is a nobleman, a leader and the quickest of the warriors,"
says Dolph Lundgren, who portrays the rightful ruler
of Eternia with mighty sword in hand.
At six feet, six inches tall and 240 pounds, the blond,
muscular Lundgren is physically ideal for the role of
He-Man, one of the "Masters of the Universe,"
but it is the champion's inner qualities that interested
him in the character.
"He is an old-fashioned hero of great strength,
sensitivity and good humor," Lundgren explains.
"He-Man is truly a Renaissance man, and this makes
him a tremendous role model for children in these confusing
and changing times."
Lundgren is also a Renaissance man whose pursuits range
from the scientific and the physical to the artistic
and musical. He played trombone and percussion instruments
as a teenager in Scandinavia and Germany. Later, while
he was studying Chemical Engineering, Lundgren earned
his second-degree black belt in karate and became Captain
of the Swedish Full-Contact Karate Team. He eventually
became a heavyweight karate champion in both Europe
"Karate taught me many lessons," comments
Lundgren. "For me, it was not just another sport.
The concentration, the discipline and self-respect will
stay with me for the rest of my life."
Following a stint in the Swedish Marine Corps, Lundgren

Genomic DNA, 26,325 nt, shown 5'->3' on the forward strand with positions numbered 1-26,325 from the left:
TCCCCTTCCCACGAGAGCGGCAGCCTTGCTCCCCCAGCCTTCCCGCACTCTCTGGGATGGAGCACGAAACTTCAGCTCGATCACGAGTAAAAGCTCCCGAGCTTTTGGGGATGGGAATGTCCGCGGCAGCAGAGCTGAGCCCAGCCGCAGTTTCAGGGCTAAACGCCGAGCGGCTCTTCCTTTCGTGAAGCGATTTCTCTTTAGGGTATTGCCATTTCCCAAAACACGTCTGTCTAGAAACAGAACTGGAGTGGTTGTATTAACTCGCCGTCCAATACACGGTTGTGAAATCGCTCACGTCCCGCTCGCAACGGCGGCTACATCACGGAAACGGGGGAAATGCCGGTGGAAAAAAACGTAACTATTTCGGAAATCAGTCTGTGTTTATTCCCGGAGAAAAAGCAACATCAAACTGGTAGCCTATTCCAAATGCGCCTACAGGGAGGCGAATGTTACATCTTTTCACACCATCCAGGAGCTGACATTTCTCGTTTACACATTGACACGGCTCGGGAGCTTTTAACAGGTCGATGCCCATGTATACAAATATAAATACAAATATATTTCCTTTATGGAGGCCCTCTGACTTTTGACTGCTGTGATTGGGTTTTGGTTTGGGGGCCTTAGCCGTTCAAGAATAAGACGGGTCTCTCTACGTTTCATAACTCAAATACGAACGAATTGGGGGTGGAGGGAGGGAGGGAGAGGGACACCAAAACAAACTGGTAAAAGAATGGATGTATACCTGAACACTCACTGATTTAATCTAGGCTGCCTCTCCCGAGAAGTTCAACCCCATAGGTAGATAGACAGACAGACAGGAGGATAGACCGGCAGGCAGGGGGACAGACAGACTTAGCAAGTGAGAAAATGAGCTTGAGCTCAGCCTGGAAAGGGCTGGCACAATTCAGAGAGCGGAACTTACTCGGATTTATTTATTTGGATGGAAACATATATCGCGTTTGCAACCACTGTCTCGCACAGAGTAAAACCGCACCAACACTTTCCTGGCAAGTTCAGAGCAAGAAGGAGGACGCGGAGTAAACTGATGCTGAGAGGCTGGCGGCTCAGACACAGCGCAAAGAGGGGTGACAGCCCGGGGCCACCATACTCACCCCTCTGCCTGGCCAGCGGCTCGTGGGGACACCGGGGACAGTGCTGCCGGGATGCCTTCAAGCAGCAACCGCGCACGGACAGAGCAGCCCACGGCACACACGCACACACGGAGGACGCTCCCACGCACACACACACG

received a Fulbright scholarship to continue his studies
in chemical engineering at the Massachusetts Institute
of Technology. A fateful stop in New York en route to
Boston changed Lundgren's life forever. "For eight
years, my goal had been to become a chemical engineer,"
he recalls, "but suddenly I realized I didn't want
to spend the next three years in a lab."
Trying his hand at acting, Lundgren won a small role
as a KGB agent in the 1985 James Bond movie, "A
View to a Kill." He soon became world famous in
his next performance as Ivan Drago, Sylvester Stallone's
imposing Russian opponent in "Rocky IV."
Though originally considered "too tall" for
Drago, Lundgren petitioned for the part until he got
it. Comparing his distinct roles as Communist nemesis
and people's hero, Lundgren notes that his "Rocky
IV" performance "was based on the reality
of Drago's social background, as well as boxing as a
contemporary sport. He-Man however, is a fictional character
without a background of reality. You can't do research
and find out where He-Man went to high school."
Both of Lundgren's starring roles, of course, have dictated
he keep himself in top physical shape. "Playing
He-Man was even more physically demanding than being
Drago," he observes. "Not only was there a
tremendous amount of action, but it was very difficult
to keep the energy level up and maintain muscular definition
over 45 consecutive days of shooting."
Lundgren's on-the-set regimen included a low-fat, low-sodium,
high-carbohydrate-and-protein diet specifically designed
by the actor, and regular workouts in a gym outfitted
in the back of the truck.
As He-Man, Lundgren is the quintessential hero: strong,
handsome, quick-witted and agile. The one-time champion
athlete and chemistry scholar has finally discovered
a career that requires the use of all his gifts. "Acting
has become a substitute for the competition I experienced
in sports and academics," Dolph Lundgren says.
"It challenges my body, my mind, and for the first
time, my emotions."